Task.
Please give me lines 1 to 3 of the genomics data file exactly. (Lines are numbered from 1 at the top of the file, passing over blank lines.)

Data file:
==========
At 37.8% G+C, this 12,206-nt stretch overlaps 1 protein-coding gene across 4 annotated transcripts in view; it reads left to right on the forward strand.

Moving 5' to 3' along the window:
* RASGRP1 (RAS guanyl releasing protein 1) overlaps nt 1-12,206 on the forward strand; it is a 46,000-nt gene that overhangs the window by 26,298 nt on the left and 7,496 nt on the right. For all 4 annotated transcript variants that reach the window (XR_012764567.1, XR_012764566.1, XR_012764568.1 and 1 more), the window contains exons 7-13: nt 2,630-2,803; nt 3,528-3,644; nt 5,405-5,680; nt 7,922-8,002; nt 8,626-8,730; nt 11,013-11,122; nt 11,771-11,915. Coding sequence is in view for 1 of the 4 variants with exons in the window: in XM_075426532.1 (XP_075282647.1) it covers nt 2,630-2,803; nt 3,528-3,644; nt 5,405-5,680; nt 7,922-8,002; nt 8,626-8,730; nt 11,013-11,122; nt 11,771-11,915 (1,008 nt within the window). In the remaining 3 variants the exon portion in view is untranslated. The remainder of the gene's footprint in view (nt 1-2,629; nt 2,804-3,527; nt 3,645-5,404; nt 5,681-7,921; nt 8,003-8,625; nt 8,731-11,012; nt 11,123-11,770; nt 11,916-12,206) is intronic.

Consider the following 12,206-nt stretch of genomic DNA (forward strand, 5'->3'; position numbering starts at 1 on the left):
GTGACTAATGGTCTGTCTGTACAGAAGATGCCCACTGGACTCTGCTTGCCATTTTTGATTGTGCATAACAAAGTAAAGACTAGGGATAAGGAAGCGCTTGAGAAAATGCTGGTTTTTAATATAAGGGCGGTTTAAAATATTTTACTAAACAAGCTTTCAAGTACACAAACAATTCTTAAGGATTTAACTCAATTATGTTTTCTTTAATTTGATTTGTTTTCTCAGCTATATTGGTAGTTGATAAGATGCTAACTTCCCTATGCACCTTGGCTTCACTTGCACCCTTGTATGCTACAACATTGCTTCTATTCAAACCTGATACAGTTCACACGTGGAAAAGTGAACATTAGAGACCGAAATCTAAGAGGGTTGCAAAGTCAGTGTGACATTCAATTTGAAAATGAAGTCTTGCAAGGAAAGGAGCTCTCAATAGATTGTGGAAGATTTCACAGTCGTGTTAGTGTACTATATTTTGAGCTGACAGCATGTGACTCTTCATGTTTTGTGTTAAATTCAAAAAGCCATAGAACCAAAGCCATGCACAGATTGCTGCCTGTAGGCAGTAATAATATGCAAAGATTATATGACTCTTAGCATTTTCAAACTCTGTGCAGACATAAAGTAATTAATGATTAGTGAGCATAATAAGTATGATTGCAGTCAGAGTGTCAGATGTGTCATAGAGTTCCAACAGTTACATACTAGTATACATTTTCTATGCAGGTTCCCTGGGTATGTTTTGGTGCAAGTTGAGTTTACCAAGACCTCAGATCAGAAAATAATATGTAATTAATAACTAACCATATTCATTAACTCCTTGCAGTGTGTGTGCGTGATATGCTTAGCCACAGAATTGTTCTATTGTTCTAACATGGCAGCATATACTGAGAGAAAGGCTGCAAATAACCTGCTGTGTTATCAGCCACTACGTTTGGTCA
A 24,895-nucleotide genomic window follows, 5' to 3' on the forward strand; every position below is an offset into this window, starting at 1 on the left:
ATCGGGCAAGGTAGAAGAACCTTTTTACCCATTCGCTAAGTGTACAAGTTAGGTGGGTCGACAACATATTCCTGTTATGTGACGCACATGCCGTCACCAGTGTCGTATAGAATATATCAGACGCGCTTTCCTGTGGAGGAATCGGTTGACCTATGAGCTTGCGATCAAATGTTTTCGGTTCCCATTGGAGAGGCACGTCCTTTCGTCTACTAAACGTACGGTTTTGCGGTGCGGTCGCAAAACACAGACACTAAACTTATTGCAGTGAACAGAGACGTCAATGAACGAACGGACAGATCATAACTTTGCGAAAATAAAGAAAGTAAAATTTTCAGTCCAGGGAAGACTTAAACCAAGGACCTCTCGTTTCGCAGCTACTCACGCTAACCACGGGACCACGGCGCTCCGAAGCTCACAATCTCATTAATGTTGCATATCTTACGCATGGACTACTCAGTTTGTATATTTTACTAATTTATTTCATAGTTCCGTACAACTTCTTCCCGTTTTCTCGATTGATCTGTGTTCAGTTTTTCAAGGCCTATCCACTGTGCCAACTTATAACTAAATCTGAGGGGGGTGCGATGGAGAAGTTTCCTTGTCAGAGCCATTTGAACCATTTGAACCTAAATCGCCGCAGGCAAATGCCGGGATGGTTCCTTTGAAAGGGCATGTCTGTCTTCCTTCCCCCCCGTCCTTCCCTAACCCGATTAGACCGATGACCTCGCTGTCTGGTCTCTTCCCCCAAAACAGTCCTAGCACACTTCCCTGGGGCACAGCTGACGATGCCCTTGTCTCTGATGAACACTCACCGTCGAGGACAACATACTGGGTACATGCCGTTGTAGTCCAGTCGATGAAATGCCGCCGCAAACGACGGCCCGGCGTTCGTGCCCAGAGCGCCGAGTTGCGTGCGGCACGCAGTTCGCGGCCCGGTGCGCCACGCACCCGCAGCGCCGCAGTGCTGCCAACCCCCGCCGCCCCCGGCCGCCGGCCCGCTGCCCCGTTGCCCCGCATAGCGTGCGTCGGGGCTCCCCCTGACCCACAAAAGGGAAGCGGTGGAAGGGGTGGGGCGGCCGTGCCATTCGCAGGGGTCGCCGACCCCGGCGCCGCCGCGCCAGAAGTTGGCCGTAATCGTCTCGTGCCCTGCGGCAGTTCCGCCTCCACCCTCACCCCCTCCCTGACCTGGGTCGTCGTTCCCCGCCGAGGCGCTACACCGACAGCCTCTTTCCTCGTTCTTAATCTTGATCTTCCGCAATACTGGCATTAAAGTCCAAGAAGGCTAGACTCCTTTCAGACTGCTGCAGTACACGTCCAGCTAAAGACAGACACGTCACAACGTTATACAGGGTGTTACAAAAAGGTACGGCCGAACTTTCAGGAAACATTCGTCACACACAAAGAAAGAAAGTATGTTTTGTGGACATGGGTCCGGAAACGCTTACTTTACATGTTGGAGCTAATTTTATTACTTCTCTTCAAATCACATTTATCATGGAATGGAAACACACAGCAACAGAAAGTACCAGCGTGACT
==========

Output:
At 37.8% G+C, this 12,206-nt stretch overlaps 1 protein-coding gene across 4 annotated transcripts in view; it reads left to right on the forward strand.

Moving 5' to 3' along the window:
* RASGRP1 (RAS guanyl releasing protein 1) overlaps nt 1-12,206 on the forward strand; it is a 46,000-nt gene that overhangs the window by 26,298 nt on the left and 7,496 nt on the right. For all 4 annotated transcript variants that reach the window (XR_012764567.1, XR_012764566.1, XR_012764568.1 and 1 more), the window contains exons 7-13: nt 2,630-2,803; nt 3,528-3,644; nt 5,405-5,680; nt 7,922-8,002; nt 8,626-8,730; nt 11,013-11,122; nt 11,771-11,915. Coding sequence is in view for 1 of the 4 variants with exons in the window: in XM_075426532.1 (XP_075282647.1) it covers nt 2,630-2,803; nt 3,528-3,644; nt 5,405-5,680; nt 7,922-8,002; nt 8,626-8,730; nt 11,013-11,122; nt 11,771-11,915 (1,008 nt within the window). In the remaining 3 variants the exon portion in view is untranslated. The remainder of the gene's footprint in view (nt 1-2,629; nt 2,804-3,527; nt 3,645-5,404; nt 5,681-7,921; nt 8,003-8,625; nt 8,731-11,012; nt 11,123-11,770; nt 11,916-12,206) is intronic.